Five Key Cybersecurity Metrics To Monitor In 2022
Cyber insecurity has become a big concern, with hacking cases escalating every day. Today hackers are sharper, more equipped, and can effortlessly break into the most secure of networks. Failure to implement a comprehensive cybersecurity strategy can risk massive financial losses. For this reason, CSOs and IT managers should establish ways to explain to boards and decision makers why cybersecurity is critical. Also what value it brings to a business. With that said, here are five crucial cybersecurity metrics you need to monitor and present in 2022 to justify further investment into cybersecurity measures;
1. Mean Time to Detect and Mean Time to Respond
The mean time to detect and mean time to respond highlights the organization’s preparedness and capacity to identify and contain potential cybersecurity threats. Slow detection and response times can leave a company vulnerable and provide a prime target for hackers. If a company’s security mechanisms cannot detect and contain threats early, a business can experience massive financial losses. No worthy business leader would willingly allow an enterprise to operate at a deficit, if it can be prevented.
Providing management or a board with a graphical representation of the cybersecurity situation can help validate cybersecurity investment. Ideally, collect and plot incidents. Explain severity levels. Highlight response and remediation times, to demonstrate whether the company requires advanced tools or current tools are providing optimum protection. The primary goal is to protect a business’s intellectual property by improving existing cybersecurity mechanisms and systems.
2. Systems With Known Vulnerabilities
Establishing the number of systems in an organization with known vulnerabilities is another critical cybersecurity metric to monitor. Identify these assets by performing a vulnerability scan using available programs. Vulnerable systems and software must be patched with the latest security updates to avoid loopholes that online intruders might use to attack a company or organization. Most software developers release patches and updates to help fix minor bugs and seal security loopholes. However, managing and monitoring these patches can be complicated since they require one to be consistently on the lookout.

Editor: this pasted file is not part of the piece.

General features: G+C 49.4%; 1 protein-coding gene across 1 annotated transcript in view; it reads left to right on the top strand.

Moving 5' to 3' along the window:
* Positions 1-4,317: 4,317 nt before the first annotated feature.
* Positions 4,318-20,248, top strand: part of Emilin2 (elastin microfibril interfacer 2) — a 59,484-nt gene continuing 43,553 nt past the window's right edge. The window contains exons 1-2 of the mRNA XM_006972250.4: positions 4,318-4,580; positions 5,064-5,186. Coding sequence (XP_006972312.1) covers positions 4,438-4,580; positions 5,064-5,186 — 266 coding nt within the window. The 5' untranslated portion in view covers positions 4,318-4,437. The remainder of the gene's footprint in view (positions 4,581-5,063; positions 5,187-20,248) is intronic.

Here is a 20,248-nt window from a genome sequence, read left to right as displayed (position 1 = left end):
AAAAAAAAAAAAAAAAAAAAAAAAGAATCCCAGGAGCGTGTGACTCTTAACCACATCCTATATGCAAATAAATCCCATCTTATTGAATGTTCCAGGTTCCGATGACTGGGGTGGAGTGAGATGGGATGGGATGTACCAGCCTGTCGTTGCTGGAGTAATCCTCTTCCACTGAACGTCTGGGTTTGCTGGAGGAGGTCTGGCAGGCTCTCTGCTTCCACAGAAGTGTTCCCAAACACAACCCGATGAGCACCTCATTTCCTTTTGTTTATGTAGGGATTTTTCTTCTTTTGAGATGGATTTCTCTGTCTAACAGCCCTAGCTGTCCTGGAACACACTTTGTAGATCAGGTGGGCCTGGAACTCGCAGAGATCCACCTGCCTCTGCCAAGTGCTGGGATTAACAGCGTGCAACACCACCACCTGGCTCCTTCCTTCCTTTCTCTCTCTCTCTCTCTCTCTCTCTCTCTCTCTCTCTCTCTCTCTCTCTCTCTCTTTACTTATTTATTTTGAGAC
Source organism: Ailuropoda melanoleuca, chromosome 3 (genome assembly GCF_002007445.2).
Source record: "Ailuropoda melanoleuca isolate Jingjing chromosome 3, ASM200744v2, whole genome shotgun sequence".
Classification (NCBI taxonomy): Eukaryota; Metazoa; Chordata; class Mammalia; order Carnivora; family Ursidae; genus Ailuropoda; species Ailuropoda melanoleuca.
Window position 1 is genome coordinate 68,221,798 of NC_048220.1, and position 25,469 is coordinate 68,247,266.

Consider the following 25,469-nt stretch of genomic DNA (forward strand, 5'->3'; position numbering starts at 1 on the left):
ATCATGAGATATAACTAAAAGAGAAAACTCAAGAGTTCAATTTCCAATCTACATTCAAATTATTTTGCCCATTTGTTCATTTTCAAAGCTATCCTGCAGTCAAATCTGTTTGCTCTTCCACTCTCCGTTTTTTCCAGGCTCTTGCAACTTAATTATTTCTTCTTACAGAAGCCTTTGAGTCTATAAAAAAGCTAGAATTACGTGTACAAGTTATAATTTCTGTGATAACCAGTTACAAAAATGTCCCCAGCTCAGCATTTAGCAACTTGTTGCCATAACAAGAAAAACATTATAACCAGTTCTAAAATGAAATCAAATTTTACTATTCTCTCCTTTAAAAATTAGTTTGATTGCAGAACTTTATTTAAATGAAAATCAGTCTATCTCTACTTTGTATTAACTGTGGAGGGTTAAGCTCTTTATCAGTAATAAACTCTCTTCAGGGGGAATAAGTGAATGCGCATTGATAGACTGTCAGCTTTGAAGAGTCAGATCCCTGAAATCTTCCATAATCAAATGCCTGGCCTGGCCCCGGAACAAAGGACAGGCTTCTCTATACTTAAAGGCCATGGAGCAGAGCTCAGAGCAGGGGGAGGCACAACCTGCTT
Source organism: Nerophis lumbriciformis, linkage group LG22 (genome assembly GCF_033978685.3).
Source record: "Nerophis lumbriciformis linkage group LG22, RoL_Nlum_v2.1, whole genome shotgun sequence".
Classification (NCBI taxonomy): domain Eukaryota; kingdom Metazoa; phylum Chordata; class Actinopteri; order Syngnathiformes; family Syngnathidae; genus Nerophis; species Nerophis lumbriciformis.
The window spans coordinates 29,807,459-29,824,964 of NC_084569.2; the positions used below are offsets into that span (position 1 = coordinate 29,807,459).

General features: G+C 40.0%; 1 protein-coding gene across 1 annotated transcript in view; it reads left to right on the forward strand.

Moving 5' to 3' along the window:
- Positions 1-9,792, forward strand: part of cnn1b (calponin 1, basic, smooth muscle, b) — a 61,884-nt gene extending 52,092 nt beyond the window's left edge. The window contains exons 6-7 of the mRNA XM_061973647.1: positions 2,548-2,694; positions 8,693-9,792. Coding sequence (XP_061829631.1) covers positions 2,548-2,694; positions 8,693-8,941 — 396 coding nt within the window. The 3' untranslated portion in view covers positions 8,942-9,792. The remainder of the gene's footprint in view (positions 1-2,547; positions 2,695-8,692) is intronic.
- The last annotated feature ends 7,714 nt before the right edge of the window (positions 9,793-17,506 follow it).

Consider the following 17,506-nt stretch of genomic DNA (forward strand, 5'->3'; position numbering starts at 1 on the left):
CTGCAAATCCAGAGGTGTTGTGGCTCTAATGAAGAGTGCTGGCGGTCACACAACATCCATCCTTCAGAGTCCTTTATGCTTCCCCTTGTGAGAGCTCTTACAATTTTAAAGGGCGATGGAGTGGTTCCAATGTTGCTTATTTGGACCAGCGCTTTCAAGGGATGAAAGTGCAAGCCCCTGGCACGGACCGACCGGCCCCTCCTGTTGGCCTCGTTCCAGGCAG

Fortunately, you can check patch release dates of individual applications, programs, operating systems, and other software by visiting a developer’s website. Enforcing a vulnerability management program is also another excellent idea to deal with potential threats. Promptly patching and updating vulnerable applications, operating systems, and tools demonstrates that you are on top of the game and all systems are up to date with the latest security patches.
3. Detected Hacking Attempts
Another cybersecurity metric worth checking is the number of detected hacking attempts. Stats displaying intrusion attempts can confirm if a company has and will continue to be a target for hackers. This gives a picture of the number of threats a business is likely to face. If the current security mechanisms are working and threats are minimal, a board and management may assume a company is no longer a prime target. However, nothing could be further from the truth.
Hackers are cunning individuals, and can make a point to attack when least expected it and vulnerable. Sharing stats and metrics highlighting intrusion attempts can help convince a board to invest more in cybersecurity. Statistics prove that threats still exist and continue to grow as a business expands its online and offline presence.
4. Insider Threats Detected
Many people mistakenly assume cybersecurity threats and attacks originate only from outside a company or organization. However, insider threats exist and are a significant concern given the nature of these type of attacks. As the name implies, insider threats are security risks that originate within your organization. This may be from current or former employees, contractors and business associates. People with direct access to your network and data can leave a trail of destruction if they opt to sabotage a business, or do so unwillingly. Examples of insider threats include data loss and identity theft. Sharing cybersecurity metrics can help demonstrate the gravity of an issue. Also why any business or company should reinforce existing security measures to quell potential threats. One effective way to prevent insider threats is to build, implement, and manage a zero-trust framework into an organization.
5. Data Volume Generated by the Business
No matter the size of the company, nearly all organizations generate plenty of valuable data that they can use to produce better products and improve service delivery. If you know how to create a Google Review link on your website, you can redirect customers to your company’s testimonial page, where they can leave reviews and comment about your products and services. This can also classify as valuable data generated by the business.
Even though an organization’s overall data volume is not necessarily a cybersecurity metric, it highlights what is sent through a given company’s network. Convince upper management to invest in upgraded security tools to secure and safeguard this data from unauthorized access or hacks, to respond promptly to mitigate any issues accordingly.
Cybersecurity is critical for growth, sustenance, and business success. Without proper security measures, businesses can become a prime target for hackers and other malicious individuals. The damage caused can lead to massive financial repercussions. Knowing what metrics to monitor can help secure your company’s network from threats and support investment. Presenting these stats to business leaders can also validate any allocated funds spent.